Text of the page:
“The World Food Programme (WFP) has said that high food prices are creating the biggest challenge that WFP has faced in its 45-year history, a silent tsunami threatening to plunge more than 100 million people on every continent into hunger” (April 22 press release). The Washington Post has recently run a five-part series entitled “Global Food Crisis: The New World of Soaring Food Prices” “exploring causes and effects of the world's worst food crisis since the 1970s. A complex combination of poor harvests, competition with biofuels, higher energy prices, surging demand in China and India, and a blockage in global trade is driving food prices up worldwide. Some countries, especially in Africa, are facing an increasingly dire situation while even consumers in wealthy nations are being forced to adjust.”
The comprehensive number for economics of food supply is 338.19 Food supply, which has the note: “Class here economic causes and effects of, economic remedies for maladjustments in food supply; measures for attaining and maintaining adequate amounts of food; food requirements (demand); reserves (stocks, supply) of food; prices of food to the consumer; comprehensive works on the economics of production, storage, distribution of food.” An example of a work classed in 338.19 Food supply is The World Food Economy.
Regular standard subdivisions for geographic treatment are bracketed under 338.19 Food supply, with do-not-use notes pointing to the special notation (displaced standard subdivision) that is to be used instead; for example, 338[.19091] Treatment by areas, regions, places in general has the note “Do not use; class in 338.191.” Food Security: Indicators, Measurement, and the Impact of Trade Openness, which has “Food supply—Developing countries” as the first subject heading, is classed in 338.191724 Food supply in developing countries (built with 338.191 Food supply in areas, regions, places in general plus 724 from T2—1724 Developing regions, following instructions at 338.191).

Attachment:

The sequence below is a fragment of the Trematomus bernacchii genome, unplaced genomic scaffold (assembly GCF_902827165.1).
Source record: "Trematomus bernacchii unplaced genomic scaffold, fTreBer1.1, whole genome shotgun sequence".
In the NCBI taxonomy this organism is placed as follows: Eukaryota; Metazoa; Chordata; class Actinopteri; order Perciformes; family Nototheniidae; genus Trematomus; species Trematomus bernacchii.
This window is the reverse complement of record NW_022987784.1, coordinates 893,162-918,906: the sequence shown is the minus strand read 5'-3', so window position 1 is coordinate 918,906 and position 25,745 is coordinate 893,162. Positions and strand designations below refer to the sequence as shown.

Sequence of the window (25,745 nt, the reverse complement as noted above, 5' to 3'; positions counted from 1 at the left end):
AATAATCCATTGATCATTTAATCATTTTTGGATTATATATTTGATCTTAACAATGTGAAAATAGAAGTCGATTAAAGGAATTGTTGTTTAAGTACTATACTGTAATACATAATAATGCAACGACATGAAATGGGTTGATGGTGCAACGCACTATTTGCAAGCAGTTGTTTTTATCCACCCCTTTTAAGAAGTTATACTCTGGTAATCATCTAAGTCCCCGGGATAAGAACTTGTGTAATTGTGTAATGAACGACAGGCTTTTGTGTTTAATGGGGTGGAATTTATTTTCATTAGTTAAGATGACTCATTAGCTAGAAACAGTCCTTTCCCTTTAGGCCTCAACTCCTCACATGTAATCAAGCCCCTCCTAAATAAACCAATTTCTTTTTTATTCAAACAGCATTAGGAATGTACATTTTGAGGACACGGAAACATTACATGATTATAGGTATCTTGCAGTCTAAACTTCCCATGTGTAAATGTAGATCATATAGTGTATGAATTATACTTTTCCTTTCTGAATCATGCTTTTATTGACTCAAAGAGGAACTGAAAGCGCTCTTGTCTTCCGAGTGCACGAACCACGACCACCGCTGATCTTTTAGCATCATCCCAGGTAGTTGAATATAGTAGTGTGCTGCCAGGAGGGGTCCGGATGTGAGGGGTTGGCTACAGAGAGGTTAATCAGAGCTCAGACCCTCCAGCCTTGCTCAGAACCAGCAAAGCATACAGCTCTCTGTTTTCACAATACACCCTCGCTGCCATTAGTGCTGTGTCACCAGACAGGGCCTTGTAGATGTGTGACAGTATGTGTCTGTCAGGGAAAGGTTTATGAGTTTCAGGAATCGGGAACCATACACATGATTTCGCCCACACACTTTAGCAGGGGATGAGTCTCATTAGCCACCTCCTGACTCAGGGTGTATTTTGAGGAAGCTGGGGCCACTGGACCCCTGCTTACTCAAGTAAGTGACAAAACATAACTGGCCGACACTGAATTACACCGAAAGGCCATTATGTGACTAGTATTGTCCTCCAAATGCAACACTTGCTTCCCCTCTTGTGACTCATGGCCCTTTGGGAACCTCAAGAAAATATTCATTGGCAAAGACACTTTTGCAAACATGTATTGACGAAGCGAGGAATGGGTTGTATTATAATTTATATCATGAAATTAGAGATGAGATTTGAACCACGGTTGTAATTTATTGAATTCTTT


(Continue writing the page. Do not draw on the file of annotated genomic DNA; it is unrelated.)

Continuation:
The interdisciplinary number for food supply is also the number for works that emphasize social causes and solutions for food supply problems, 363.8 *Food supply, which has the note: “Class here famine, hunger; interdisciplinary works on food supply, on nutrition.” World Hunger is an example of a work classed in 363.8. Starvation in Africa is classed in 363.8096 Food supply in Africa (built with 363.8 *Food supply plus T1—09 Historical, geographic, persons treatment plus T2—6 Africa, following instructions at T1—093-T1—099 Treatment by specific continents, countries, localities; extraterrestrial worlds. To be sure of building the number correctly, one must follow the footnote at 363.8 *Food supply, “*Add as instructed under 362-363,” to the add table under 362-363 Specific social problems and services, where 09 Historical, geographic, persons treatment indicates that T1—09 Historical, geographic, persons treatment is applied as a regular standard subdivision.)
The Manual note 363.5, 363.6, 363.8 vs. 338 Housing, public utilities, and food supply vs. Production offers guidance in choosing between 363.8 and 338.19.